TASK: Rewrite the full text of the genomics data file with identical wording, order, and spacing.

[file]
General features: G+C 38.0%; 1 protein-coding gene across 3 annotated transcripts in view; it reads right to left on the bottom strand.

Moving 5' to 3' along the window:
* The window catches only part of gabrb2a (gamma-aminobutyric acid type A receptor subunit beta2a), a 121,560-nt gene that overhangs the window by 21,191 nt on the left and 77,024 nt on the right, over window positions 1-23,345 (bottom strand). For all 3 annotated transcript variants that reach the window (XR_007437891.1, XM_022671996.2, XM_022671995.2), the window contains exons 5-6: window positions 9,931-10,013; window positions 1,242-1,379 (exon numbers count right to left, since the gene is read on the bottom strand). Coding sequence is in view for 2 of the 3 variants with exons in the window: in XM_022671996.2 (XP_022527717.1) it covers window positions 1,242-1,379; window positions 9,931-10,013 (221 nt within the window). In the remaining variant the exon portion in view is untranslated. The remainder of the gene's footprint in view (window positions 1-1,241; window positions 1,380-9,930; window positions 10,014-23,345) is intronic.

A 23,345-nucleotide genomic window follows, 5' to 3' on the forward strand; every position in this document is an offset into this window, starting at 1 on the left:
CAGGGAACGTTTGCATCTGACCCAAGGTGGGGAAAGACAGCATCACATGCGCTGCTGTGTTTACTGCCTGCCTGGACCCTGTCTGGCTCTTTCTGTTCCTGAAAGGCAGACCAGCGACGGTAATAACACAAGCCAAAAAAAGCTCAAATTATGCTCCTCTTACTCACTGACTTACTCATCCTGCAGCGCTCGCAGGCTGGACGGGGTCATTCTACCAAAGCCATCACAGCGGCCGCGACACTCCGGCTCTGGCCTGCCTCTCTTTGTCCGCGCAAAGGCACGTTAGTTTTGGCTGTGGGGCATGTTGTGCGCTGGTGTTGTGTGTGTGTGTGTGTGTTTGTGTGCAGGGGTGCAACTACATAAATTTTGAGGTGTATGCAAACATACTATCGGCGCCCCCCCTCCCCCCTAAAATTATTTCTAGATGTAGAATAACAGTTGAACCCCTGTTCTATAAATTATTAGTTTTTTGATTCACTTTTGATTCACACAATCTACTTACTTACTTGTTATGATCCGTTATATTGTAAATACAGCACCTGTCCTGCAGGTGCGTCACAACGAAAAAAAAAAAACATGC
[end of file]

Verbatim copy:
General features: G+C 38.0%; 1 protein-coding gene across 3 annotated transcripts in view; it reads right to left on the bottom strand.

Moving 5' to 3' along the window:
* The window catches only part of gabrb2a (gamma-aminobutyric acid type A receptor subunit beta2a), a 121,560-nt gene that overhangs the window by 21,191 nt on the left and 77,024 nt on the right, over window positions 1-23,345 (bottom strand). For all 3 annotated transcript variants that reach the window (XR_007437891.1, XM_022671996.2, XM_022671995.2), the window contains exons 5-6: window positions 9,931-10,013; window positions 1,242-1,379 (exon numbers count right to left, since the gene is read on the bottom strand). Coding sequence is in view for 2 of the 3 variants with exons in the window: in XM_022671996.2 (XP_022527717.1) it covers window positions 1,242-1,379; window positions 9,931-10,013 (221 nt within the window). In the remaining variant the exon portion in view is untranslated. The remainder of the gene's footprint in view (window positions 1-1,241; window positions 1,380-9,930; window positions 10,014-23,345) is intronic.

A 23,345-nucleotide genomic window follows, 5' to 3' on the forward strand; every position in this document is an offset into this window, starting at 1 on the left:
CAGGGAACGTTTGCATCTGACCCAAGGTGGGGAAAGACAGCATCACATGCGCTGCTGTGTTTACTGCCTGCCTGGACCCTGTCTGGCTCTTTCTGTTCCTGAAAGGCAGACCAGCGACGGTAATAACACAAGCCAAAAAAAGCTCAAATTATGCTCCTCTTACTCACTGACTTACTCATCCTGCAGCGCTCGCAGGCTGGACGGGGTCATTCTACCAAAGCCATCACAGCGGCCGCGACACTCCGGCTCTGGCCTGCCTCTCTTTGTCCGCGCAAAGGCACGTTAGTTTTGGCTGTGGGGCATGTTGTGCGCTGGTGTTGTGTGTGTGTGTGTGTGTTTGTGTGCAGGGGTGCAACTACATAAATTTTGAGGTGTATGCAAACATACTATCGGCGCCCCCCCTCCCCCCTAAAATTATTTCTAGATGTAGAATAACAGTTGAACCCCTGTTCTATAAATTATTAGTTTTTTGATTCACTTTTGATTCACACAATCTACTTACTTACTTGTTATGATCCGTTATATTGTAAATACAGCACCTGTCCTGCAGGTGCGTCACAACGAAAAAAAAAAAACATGC